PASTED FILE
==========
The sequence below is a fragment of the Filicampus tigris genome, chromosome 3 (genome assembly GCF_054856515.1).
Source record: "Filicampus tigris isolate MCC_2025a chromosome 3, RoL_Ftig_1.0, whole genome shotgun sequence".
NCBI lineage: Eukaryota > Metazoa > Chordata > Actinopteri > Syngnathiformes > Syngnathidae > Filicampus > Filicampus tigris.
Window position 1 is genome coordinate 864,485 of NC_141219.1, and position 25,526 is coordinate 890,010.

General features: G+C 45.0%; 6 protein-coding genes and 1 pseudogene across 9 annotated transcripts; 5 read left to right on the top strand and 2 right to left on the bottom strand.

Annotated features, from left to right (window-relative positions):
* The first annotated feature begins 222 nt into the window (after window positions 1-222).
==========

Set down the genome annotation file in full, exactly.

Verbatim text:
The sequence below is a fragment of the Filicampus tigris genome, chromosome 3 (genome assembly GCF_054856515.1).
Source record: "Filicampus tigris isolate MCC_2025a chromosome 3, RoL_Ftig_1.0, whole genome shotgun sequence".
NCBI lineage: Eukaryota > Metazoa > Chordata > Actinopteri > Syngnathiformes > Syngnathidae > Filicampus > Filicampus tigris.
Window position 1 is genome coordinate 864,485 of NC_141219.1, and position 25,526 is coordinate 890,010.

General features: G+C 45.0%; 6 protein-coding genes and 1 pseudogene across 9 annotated transcripts; 5 read left to right on the top strand and 2 right to left on the bottom strand.

Annotated features, from left to right (window-relative positions):
* The first annotated feature begins 222 nt into the window (after window positions 1-222).